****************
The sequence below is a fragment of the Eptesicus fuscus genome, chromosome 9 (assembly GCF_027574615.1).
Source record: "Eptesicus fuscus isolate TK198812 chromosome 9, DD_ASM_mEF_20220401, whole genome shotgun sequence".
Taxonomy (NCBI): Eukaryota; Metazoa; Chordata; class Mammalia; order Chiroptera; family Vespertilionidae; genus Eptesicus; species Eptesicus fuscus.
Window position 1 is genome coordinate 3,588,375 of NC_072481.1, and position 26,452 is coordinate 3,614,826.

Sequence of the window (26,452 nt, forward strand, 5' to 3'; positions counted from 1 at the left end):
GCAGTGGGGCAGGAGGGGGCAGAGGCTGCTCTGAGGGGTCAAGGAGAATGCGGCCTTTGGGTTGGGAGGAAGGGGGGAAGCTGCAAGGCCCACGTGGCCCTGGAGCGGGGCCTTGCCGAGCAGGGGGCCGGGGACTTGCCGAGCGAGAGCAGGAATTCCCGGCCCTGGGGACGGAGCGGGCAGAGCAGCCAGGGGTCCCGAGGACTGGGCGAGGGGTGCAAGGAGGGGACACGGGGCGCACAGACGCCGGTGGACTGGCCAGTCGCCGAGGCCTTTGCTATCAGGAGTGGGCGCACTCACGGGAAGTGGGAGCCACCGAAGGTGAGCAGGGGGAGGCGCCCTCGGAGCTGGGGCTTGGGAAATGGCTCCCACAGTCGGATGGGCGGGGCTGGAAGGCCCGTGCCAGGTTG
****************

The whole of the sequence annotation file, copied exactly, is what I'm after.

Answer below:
The sequence below is a fragment of the Eptesicus fuscus genome, chromosome 9 (assembly GCF_027574615.1).
Source record: "Eptesicus fuscus isolate TK198812 chromosome 9, DD_ASM_mEF_20220401, whole genome shotgun sequence".
Taxonomy (NCBI): Eukaryota; Metazoa; Chordata; class Mammalia; order Chiroptera; family Vespertilionidae; genus Eptesicus; species Eptesicus fuscus.
Window position 1 is genome coordinate 3,588,375 of NC_072481.1, and position 26,452 is coordinate 3,614,826.

Sequence of the window (26,452 nt, forward strand, 5' to 3'; positions counted from 1 at the left end):
GCAGTGGGGCAGGAGGGGGCAGAGGCTGCTCTGAGGGGTCAAGGAGAATGCGGCCTTTGGGTTGGGAGGAAGGGGGGAAGCTGCAAGGCCCACGTGGCCCTGGAGCGGGGCCTTGCCGAGCAGGGGGCCGGGGACTTGCCGAGCGAGAGCAGGAATTCCCGGCCCTGGGGACGGAGCGGGCAGAGCAGCCAGGGGTCCCGAGGACTGGGCGAGGGGTGCAAGGAGGGGACACGGGGCGCACAGACGCCGGTGGACTGGCCAGTCGCCGAGGCCTTTGCTATCAGGAGTGGGCGCACTCACGGGAAGTGGGAGCCACCGAAGGTGAGCAGGGGGAGGCGCCCTCGGAGCTGGGGCTTGGGAAATGGCTCCCACAGTCGGATGGGCGGGGCTGGAAGGCCCGTGCCAGGTTG